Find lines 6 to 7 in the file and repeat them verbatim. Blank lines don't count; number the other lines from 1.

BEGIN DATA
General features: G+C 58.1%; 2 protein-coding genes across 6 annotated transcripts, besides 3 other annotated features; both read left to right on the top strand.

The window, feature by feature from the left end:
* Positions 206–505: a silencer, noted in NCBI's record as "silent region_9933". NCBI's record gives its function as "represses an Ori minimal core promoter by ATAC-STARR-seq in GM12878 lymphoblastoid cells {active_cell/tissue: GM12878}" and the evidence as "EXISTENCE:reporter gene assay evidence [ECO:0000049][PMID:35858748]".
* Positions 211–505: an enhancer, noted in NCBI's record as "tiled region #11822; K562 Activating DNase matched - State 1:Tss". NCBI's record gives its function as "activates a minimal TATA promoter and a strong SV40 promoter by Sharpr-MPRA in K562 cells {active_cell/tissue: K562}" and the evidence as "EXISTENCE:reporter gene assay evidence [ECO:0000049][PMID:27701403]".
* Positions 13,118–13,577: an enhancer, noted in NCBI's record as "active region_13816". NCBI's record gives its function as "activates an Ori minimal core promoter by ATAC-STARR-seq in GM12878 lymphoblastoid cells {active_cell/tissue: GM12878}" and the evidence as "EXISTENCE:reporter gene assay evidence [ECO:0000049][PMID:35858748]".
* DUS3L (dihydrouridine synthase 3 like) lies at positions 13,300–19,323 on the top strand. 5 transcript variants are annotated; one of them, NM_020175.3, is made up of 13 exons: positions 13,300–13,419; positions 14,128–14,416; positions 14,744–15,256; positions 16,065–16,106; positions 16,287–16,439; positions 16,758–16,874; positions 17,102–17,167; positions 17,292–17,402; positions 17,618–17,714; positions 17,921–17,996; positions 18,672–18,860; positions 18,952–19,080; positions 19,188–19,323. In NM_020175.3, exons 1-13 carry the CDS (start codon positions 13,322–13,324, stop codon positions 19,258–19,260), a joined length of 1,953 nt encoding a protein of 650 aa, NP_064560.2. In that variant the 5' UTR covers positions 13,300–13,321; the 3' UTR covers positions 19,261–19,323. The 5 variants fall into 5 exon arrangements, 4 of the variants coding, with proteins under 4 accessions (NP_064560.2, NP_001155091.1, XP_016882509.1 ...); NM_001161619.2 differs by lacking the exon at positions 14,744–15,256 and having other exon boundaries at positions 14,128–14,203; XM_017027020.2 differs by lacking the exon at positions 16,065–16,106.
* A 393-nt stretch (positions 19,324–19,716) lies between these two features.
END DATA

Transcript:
* DUS3L (dihydrouridine synthase 3 like) lies at positions 13,300–19,323 on the top strand. 5 transcript variants are annotated; one of them, NM_020175.3, is made up of 13 exons: positions 13,300–13,419; positions 14,128–14,416; positions 14,744–15,256; positions 16,065–16,106; positions 16,287–16,439; positions 16,758–16,874; positions 17,102–17,167; positions 17,292–17,402; positions 17,618–17,714; positions 17,921–17,996; positions 18,672–18,860; positions 18,952–19,080; positions 19,188–19,323. In NM_020175.3, exons 1-13 carry the CDS (start codon positions 13,322–13,324, stop codon positions 19,258–19,260), a joined length of 1,953 nt encoding a protein of 650 aa, NP_064560.2. In that variant the 5' UTR covers positions 13,300–13,321; the 3' UTR covers positions 19,261–19,323. The 5 variants fall into 5 exon arrangements, 4 of the variants coding, with proteins under 4 accessions (NP_064560.2, NP_001155091.1, XP_016882509.1 ...); NM_001161619.2 differs by lacking the exon at positions 14,744–15,256 and having other exon boundaries at positions 14,128–14,203; XM_017027020.2 differs by lacking the exon at positions 16,065–16,106.
* A 393-nt stretch (positions 19,324–19,716) lies between these two features.